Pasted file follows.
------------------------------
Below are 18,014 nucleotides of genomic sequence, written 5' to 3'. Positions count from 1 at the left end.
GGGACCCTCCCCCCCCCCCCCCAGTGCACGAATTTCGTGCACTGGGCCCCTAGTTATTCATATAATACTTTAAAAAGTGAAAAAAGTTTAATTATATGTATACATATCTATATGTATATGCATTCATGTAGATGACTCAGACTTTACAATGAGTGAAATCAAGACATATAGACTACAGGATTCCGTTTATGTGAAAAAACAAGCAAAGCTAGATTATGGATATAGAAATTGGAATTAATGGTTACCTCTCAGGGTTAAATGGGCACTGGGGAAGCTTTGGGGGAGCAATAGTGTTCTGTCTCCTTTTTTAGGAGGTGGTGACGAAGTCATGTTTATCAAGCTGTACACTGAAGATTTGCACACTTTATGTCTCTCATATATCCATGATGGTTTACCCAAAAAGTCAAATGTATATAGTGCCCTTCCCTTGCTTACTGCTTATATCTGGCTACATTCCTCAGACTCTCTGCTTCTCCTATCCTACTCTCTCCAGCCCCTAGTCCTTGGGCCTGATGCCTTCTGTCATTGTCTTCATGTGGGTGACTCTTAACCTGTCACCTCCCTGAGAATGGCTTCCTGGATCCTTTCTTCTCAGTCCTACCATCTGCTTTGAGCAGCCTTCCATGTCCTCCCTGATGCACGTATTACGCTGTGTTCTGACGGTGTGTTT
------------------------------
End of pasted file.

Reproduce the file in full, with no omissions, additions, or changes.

Below are 18,014 nucleotides of genomic sequence, written 5' to 3'. Positions count from 1 at the left end.
GGGACCCTCCCCCCCCCCCCCCAGTGCACGAATTTCGTGCACTGGGCCCCTAGTTATTCATATAATACTTTAAAAAGTGAAAAAAGTTTAATTATATGTATACATATCTATATGTATATGCATTCATGTAGATGACTCAGACTTTACAATGAGTGAAATCAAGACATATAGACTACAGGATTCCGTTTATGTGAAAAAACAAGCAAAGCTAGATTATGGATATAGAAATTGGAATTAATGGTTACCTCTCAGGGTTAAATGGGCACTGGGGAAGCTTTGGGGGAGCAATAGTGTTCTGTCTCCTTTTTTAGGAGGTGGTGACGAAGTCATGTTTATCAAGCTGTACACTGAAGATTTGCACACTTTATGTCTCTCATATATCCATGATGGTTTACCCAAAAAGTCAAATGTATATAGTGCCCTTCCCTTGCTTACTGCTTATATCTGGCTACATTCCTCAGACTCTCTGCTTCTCCTATCCTACTCTCTCCAGCCCCTAGTCCTTGGGCCTGATGCCTTCTGTCATTGTCTTCATGTGGGTGACTCTTAACCTGTCACCTCCCTGAGAATGGCTTCCTGGATCCTTTCTTCTCAGTCCTACCATCTGCTTTGAGCAGCCTTCCATGTCCTCCCTGATGCACGTATTACGCTGTGTTCTGACGGTGTGTTT